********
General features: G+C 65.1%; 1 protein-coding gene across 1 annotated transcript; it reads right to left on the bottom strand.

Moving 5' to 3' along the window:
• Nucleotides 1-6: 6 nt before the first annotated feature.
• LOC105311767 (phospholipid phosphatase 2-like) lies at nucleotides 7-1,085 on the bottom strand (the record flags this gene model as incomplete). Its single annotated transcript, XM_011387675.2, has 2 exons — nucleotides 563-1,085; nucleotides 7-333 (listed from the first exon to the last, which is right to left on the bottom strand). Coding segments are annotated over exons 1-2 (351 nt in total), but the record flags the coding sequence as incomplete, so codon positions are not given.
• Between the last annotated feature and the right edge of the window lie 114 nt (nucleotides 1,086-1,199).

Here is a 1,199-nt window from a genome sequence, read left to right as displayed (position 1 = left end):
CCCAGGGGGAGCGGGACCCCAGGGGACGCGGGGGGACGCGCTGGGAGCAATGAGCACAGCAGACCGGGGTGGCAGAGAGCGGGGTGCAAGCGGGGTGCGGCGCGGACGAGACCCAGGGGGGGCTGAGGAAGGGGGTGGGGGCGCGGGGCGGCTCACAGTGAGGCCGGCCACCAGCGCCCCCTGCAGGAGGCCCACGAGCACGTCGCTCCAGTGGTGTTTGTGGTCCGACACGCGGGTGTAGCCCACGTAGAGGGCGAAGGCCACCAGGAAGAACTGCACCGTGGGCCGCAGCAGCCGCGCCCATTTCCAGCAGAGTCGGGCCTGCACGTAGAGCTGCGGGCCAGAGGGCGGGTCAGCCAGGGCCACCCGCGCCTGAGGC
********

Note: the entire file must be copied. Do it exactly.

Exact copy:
General features: G+C 65.1%; 1 protein-coding gene across 1 annotated transcript; it reads right to left on the bottom strand.

Moving 5' to 3' along the window:
• Nucleotides 1-6: 6 nt before the first annotated feature.
• LOC105311767 (phospholipid phosphatase 2-like) lies at nucleotides 7-1,085 on the bottom strand (the record flags this gene model as incomplete). Its single annotated transcript, XM_011387675.2, has 2 exons — nucleotides 563-1,085; nucleotides 7-333 (listed from the first exon to the last, which is right to left on the bottom strand). Coding segments are annotated over exons 1-2 (351 nt in total), but the record flags the coding sequence as incomplete, so codon positions are not given.
• Between the last annotated feature and the right edge of the window lie 114 nt (nucleotides 1,086-1,199).

Here is a 1,199-nt window from a genome sequence, read left to right as displayed (position 1 = left end):
CCCAGGGGGAGCGGGACCCCAGGGGACGCGGGGGGACGCGCTGGGAGCAATGAGCACAGCAGACCGGGGTGGCAGAGAGCGGGGTGCAAGCGGGGTGCGGCGCGGACGAGACCCAGGGGGGGCTGAGGAAGGGGGTGGGGGCGCGGGGCGGCTCACAGTGAGGCCGGCCACCAGCGCCCCCTGCAGGAGGCCCACGAGCACGTCGCTCCAGTGGTGTTTGTGGTCCGACACGCGGGTGTAGCCCACGTAGAGGGCGAAGGCCACCAGGAAGAACTGCACCGTGGGCCGCAGCAGCCGCGCCCATTTCCAGCAGAGTCGGGCCTGCACGTAGAGCTGCGGGCCAGAGGGCGGGTCAGCCAGGGCCACCCGCGCCTGAGGC